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Mrs. Constance Cary Harrison

Constance Cary Harrison (April 25, 1843 - November 21, 1920), was a prolific American writer. She was also known as Constance Cary, Constance C. Harrison, and Mrs. Burton Harrison, as well as her nom de plume, "Refugitta." She was married to Burton Harrison, a lawyer and American democratic politician. With two cousins she was known as the "Cary Invincibles"; the three sewed the first examples of the Confederate Battle Flag.


Constance Cary was born at Port Gibson, Mississippi,[1] into an aristocratic family, to Archibald Cary and Monimia Fairfax. Archibald Cary was the son of Wilson Jefferson Cary and Virginia Randolph.[2] Monimia Fairfax was the daughter of Thomas Fairfax, 9th Lord Fairfax of Cameron. Archibald Cary was a subscriber to the Monticello Graveyard (1837).[3] They lived at Cumberland, Maryland, where he was editor of its leading newspaper, The Cumberland Civilian. When he died in 1854, her mother, Monimia, moved the family, in with her grandmother at Vaucluse Plantation in Fairfax County, Virginia, until the outbreak of the Civil War.[4]

Civil War years[]

After the seizure of Vaucluse and its demolition (to construct Fort Worth, as a part of the defenses of Washington, D.C.) she lived in Richmond, Virginia during the American Civil War and moved in the same set as Varina Davis, Mary Boykin Chesnut, and Virginia Clay-Clopton. She became published in Southern magazines under the pen name "Refugitta."[5]

Constance Cary lived with her Baltimore cousins, Hetty and Jennie; her mother served as the girls' chaperone. The three young ladies became known as the "Cary Invincibles."[6] In September, 1861, they sewed the first examples of the Confederate Battle Flag following a design created by William Porcher Miles and modified by General Joseph E. Johnston. According to her own account, one flag was given to General Joseph E. Johnson, one to Confederate general P. G. T. Beauregard, and hers to Confederate general Earl Van Dorn.[7] Later during the war, she assisted her mother as a nurse at Camp Winder.[8]

She later met Burton Harrison (1838–1904), a private secretary for Confederate President Jefferson Davis, and helped win his release from Fort Delaware after the War's end.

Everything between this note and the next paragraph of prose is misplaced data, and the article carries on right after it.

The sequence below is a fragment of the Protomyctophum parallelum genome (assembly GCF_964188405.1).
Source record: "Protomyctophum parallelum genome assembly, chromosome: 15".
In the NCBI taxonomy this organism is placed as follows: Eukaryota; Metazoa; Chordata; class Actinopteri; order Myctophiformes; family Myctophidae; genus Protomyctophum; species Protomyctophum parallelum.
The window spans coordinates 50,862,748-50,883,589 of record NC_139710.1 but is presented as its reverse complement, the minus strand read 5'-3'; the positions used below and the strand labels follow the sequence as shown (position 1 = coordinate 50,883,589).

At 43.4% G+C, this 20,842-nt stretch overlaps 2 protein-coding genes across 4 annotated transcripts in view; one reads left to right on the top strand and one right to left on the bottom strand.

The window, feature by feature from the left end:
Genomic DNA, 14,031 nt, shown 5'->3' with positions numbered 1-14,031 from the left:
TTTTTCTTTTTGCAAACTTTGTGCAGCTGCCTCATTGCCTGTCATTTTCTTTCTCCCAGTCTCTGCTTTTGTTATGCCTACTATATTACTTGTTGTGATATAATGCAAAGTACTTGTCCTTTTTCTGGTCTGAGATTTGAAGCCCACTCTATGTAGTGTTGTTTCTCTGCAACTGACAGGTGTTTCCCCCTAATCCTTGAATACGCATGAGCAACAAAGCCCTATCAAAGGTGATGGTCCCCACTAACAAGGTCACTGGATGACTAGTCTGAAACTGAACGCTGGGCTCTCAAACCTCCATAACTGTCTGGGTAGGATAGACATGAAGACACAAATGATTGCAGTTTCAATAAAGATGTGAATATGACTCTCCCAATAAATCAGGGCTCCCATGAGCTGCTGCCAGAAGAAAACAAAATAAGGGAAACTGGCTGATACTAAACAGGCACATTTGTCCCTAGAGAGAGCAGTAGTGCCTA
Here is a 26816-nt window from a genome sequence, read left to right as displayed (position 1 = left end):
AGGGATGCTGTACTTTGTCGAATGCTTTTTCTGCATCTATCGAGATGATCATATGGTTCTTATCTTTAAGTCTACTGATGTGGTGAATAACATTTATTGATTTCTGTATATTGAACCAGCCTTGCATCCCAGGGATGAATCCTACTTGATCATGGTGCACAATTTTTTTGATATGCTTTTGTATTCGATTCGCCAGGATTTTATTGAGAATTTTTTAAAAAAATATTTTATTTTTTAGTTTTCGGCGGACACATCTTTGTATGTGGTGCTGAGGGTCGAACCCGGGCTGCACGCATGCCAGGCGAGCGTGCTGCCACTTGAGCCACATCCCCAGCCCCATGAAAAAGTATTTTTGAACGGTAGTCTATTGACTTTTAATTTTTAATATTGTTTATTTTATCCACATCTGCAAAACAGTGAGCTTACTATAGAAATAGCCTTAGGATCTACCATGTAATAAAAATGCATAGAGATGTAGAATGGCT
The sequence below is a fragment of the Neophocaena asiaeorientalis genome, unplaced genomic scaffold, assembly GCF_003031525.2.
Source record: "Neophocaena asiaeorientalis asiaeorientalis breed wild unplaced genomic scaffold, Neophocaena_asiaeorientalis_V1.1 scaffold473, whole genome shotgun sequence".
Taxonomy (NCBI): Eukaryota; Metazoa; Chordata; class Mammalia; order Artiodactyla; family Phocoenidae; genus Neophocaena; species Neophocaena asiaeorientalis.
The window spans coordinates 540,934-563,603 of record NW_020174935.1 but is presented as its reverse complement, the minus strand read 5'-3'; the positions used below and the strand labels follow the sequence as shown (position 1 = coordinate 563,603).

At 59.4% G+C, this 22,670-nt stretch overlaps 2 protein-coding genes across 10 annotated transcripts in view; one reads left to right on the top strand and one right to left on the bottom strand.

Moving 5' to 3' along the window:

After the war[]

In 1865, she wintered in Paris, with her mother. In 1866 Harrison had settled in New York City. She and Harrison were married on November 26, 1867, St. Anne's Church, in Westchester County, New York; the wedding breakfast was at Old Morrisana, the country home of her uncle, Gouverneur Morris.[9] He held various public offices, and she wrote and was active in the city’s social scene.[1] They were the parents of Fairfax Harrison (March 13, 1869 - February 2, 1938), who was a President of the Southern Railway Company, and Francis Burton Harrison (December 13, 1873- November 22, 1957), who served as a Governor-General of the Philippines.

Among her other contributions to American Literature, Constance Cary Harrison persuaded her friend Emma Lazarus to donate a poem to the fundraising effort to pay for a pedestal for the Statue of Liberty.[10]

In 1871, the Harrisons first visited Bar Harbor, Mount Desert Island, Maine, staying at the cottage of Captain Royal George Higgins.[11] Sometime in the 1880s, they commissioned Arthur Rotch of the architectural firm Rotch & Tilden to build a seaside cottage called Sea Urchins, with a garden designed by Beatrix Farrand.[12] The property now is owned by the College of the Atlantic, transformed into Deering Common, student center.[13] Sea Urchins was the center of hospitality during the "Gilded Age" in Bar Harbor and she entertained many noted visitors there, including friend and neighbor James G. Blaine, who lived at Stanwood. The Harrison's winter home was a mansion on East 29th Street, New York.[9]

Constance Cary Harrison died in Washington, D.C., in 1920, at the age of 77.


The works of Constance Cary Harrison include:

Magazine articles and stories[]

Other proseHarrison, Constance Cary (1895). "American Rural Festivals". The Century; a popular quarterly (The Century Company) 50 (3): 323–333. Retrieved 2008-11-28. []


  1. 1.0 1.1 "Mrs. Constance Cary Harrison," in Raymond, Ida; Mary Tardy (1870). Southland Writers: Biographical and Critical Sketches of the Living Female Writers of the South. With Extracts from Their Writings, Vol. 2. Claxton, Remsen & Haffelfinger. pp. 775. 
  2. Pecquet du Bellet, Louise; Edward Jaquelin, Martha Cary Jaquelin (1907). Some Prominent Virginia Families, Vol. 2. Bell. p. 81. 
  3. McMurdo Whitemore, Madeline. "The Monticello Graveyard 1837–1883". The Monticello Association. Retrieved 2009-03-16. 
  4. Pecquet du Bellet, Louise; Edward Jaquelin, Martha Cary Jaquelin (1907). Some Prominent Virginia Families, Vol. 2. Bell. p. 180. 
  5. Template:Cite paper
  6. "Catherine Elizabeth Townsend". Antebellum Richmond: Angels of the Confederacy. College of William and Mary. 1995. Retrieved 2009-03-16. 
  7. Constance Cary Harrison, "Virginia Scenes in '61," in Johnson, Robert Underwood; Clarence Clough Buel (1887-1888). Battles and Leaders of the Civil War, Vol. 1. New York: Century. pp. 160–166.  165.
  8. Harrison, Constance Cary (1911). Recollections Gay and Grave. New York: Charles Scribner's Sons. p. 182. 
  9. 9.0 9.1 "Miss Burton Harrison". Famous Women Authors. 1901. Retrieved 2009-03-16. 
  10. Harrison, Recollections Grave and Gay, 314.
  11. Harrison, Recollections Grave and Gay, 349.
  12. [1]
  13. [2]

References and external links[]